Good Finds

Eco-Good, Says June

Sunday is my day to shop for groceries, a job that I absolutely hate to do (not to start this week’s posts with a complaint, but really). It’s right up there with laundry. With the food (and growing children in the house)…you eat, you buy, you eat, you buy, you spend a fortune. A vicious cycle. With laundry…you wear, you wash, you wear, you wash. I just wish for once some new clothes would appear in the dryer when I reach in there. Give this woman a thrill, would you?

As you know, I love cooking and I love food. So how can I not love grocery shopping? I think it’s the place. When I am at a farmer’ market or a specialty food store, I’m in seventh heaven. I’ll linger, I’ll puruse, ooo…yes, of course, I’d like a sample. But any place with flourescent lighting makes me want to twitch (hence the reason I’ve virtually cut Walmart out of my retail diet). Too big, too bright, and waaaay too commercial. florescent lightbulbs really should just go away. From food to people, nothing looks good under them.

One of the things that I buy continually, as I’m sure you do, are paper towels. Bounty, Brawney, whatever you call them, we all use them all the time. Recently, though, it’s been making me sort of crazy to buy them. We try to be eco-friendly around our house. We use reusable shopping bags, lunch bags, the kids take plastic (I know, those should be bamboo or metal. We’re working on it) forks in their lunches and we rewash them, we buy all natural-this and all-natural that. Without getting utterly obsessive about it, we do enough things here and there and hopefully they are adding up somewhere in the scope of the Universe.

But the paper towels. When the kids were little, we would let them build castles out of the rolls when we came home from the store, we had that many. Ri-doncu-lous when you think about it, as it’s just paper that’s manufactured and then thrown out after the smallest usage. It’s a product we need and use, obviously,  but there has to be a way to cut down on the waste.

bambooWell, I think I found it and I couldn’t be more happy in that Mrs.-June-Cleaver-kind of-way. See, it’s the little things in life, wink wink. I know this sounds ridiculous, but we have to cut down the waste where we can and I’m ready to try this one. Someone, go make a mess. Quick. http://www.williams-sonoma.com/products/bambooee-paper-towels/?pkey=cdish-cloths-towels&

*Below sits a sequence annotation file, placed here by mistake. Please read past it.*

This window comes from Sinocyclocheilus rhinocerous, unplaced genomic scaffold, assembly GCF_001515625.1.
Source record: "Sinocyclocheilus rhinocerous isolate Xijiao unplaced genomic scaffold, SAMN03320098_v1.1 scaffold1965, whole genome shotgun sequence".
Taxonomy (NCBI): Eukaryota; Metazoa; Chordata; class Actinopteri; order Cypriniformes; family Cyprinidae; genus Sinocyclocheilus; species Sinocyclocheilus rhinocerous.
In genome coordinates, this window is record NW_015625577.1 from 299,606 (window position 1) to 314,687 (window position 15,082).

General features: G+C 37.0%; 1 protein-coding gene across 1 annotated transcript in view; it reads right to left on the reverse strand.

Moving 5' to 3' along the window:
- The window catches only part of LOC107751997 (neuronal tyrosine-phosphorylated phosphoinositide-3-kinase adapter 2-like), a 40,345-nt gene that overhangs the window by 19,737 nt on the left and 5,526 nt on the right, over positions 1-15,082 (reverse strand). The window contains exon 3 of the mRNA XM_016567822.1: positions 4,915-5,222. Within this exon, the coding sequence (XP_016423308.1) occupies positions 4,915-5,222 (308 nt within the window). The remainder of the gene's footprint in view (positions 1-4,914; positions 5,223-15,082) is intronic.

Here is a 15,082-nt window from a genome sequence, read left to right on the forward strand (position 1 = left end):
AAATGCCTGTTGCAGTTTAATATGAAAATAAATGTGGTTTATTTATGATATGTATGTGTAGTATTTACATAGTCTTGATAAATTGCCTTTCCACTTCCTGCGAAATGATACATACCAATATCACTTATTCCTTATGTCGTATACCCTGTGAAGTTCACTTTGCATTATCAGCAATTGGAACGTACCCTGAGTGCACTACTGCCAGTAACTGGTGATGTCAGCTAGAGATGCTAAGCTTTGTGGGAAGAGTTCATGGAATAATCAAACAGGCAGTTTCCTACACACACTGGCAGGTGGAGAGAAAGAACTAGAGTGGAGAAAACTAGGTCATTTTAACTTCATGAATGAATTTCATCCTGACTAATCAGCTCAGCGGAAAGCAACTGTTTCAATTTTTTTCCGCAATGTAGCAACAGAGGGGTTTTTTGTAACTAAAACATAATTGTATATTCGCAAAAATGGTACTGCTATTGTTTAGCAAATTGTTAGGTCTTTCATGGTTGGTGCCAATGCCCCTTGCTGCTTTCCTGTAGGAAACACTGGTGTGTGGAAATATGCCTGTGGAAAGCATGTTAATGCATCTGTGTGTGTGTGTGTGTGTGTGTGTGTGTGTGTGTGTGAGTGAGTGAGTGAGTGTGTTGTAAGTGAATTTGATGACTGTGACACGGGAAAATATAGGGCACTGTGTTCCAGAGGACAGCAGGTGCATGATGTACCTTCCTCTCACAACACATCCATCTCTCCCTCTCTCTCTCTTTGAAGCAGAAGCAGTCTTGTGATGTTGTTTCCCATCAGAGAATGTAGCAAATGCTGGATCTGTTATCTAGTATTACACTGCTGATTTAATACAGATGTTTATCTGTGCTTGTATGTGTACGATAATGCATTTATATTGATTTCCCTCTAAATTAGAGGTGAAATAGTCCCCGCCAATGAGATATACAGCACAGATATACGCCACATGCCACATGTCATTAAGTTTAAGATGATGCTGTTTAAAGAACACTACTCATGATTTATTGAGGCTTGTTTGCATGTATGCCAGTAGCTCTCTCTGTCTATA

-only $9.95 at Williams-Sonoma
-A single roll of 20 sheets replaces 60 ROLLS of the regular stuff (goodbye castles)
-Can be washed about 100 times (and then you have to yes, buy another roll of them. There’s an irony afoot)

And….while I’m on my cleaner-living rage…you like (LOVE) Nutella, don’t you? In this house, we do and we’ve become particularly fond of whipping up Marocchinos after dinner sometimes. It’s a dollop of Nutella and a shot of espresso topped with foamed milk. Hurt me, baby. I think I audibly swooned the first time one of these drinks touched my lips.

BUT, if you read labels (as I do and  am trying to teach my children to do as well), you quickly realize how much weird/scary/unneeded ingredients there are in foods we consume pretty regularly. Nutella was one that landed on my radar recently as a friend of mine noted that in Europe, the Nutella that is sold there does not have partially hydrogenated oils yet the US version does. After checking the label, I found that it lists “modified palm oil” and finding a real answer as to what that is exactly is proving tricky. The quick answer seems to be that it’s an oil that has been tinkered with by someone and that it should be avoided. Could be some crafty wording on the part of Nutella execs, just so they don’t have to use the ever-feared word “partially hydrogenated”.

I love Nutella, lord knows I do, but I’m going to try to stay away from thing that I can’t define, label-wise.

thTherefore…I found THIS. Natural Choco Dream (found at Whole Foods). It seems to be the lesser of two evils, as it doesn’t have anything “modified” on its label, although it does possibly have some canola oil in it, and as another friend pointed out, “what’s a canola?”. Good point, if you are looking for natural-from-the-earth products. Ultimately, beyond the label, the flavor just kicks Nutella’s chocolate-y butt. Really. It’s not quite as smooth as Nutella (hello modified oils?) but it’s SOOO much more hazelnutty. By far, in fact. And on top of it all, it even uses Fair Trade cocoa, which if you have read anything about, you want to support. Lots of folks suffer out there (many children, in fact) for our chocolate consumption.

So, there. Your little, Eco-June-Cleaver tips for the day. See what else you can drum up today to make your planet and your bod a little healthier. Lots of littles add up to something big.

Happy Monday, everyone!

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2 thoughts on “Eco-Good, Says June

  1. Yummy. Thanks for the tip! I’ll give it a try. That is–as soon as I finish the last three tablespoons of Nutella I have left in the jar so I can properly recycle the container.

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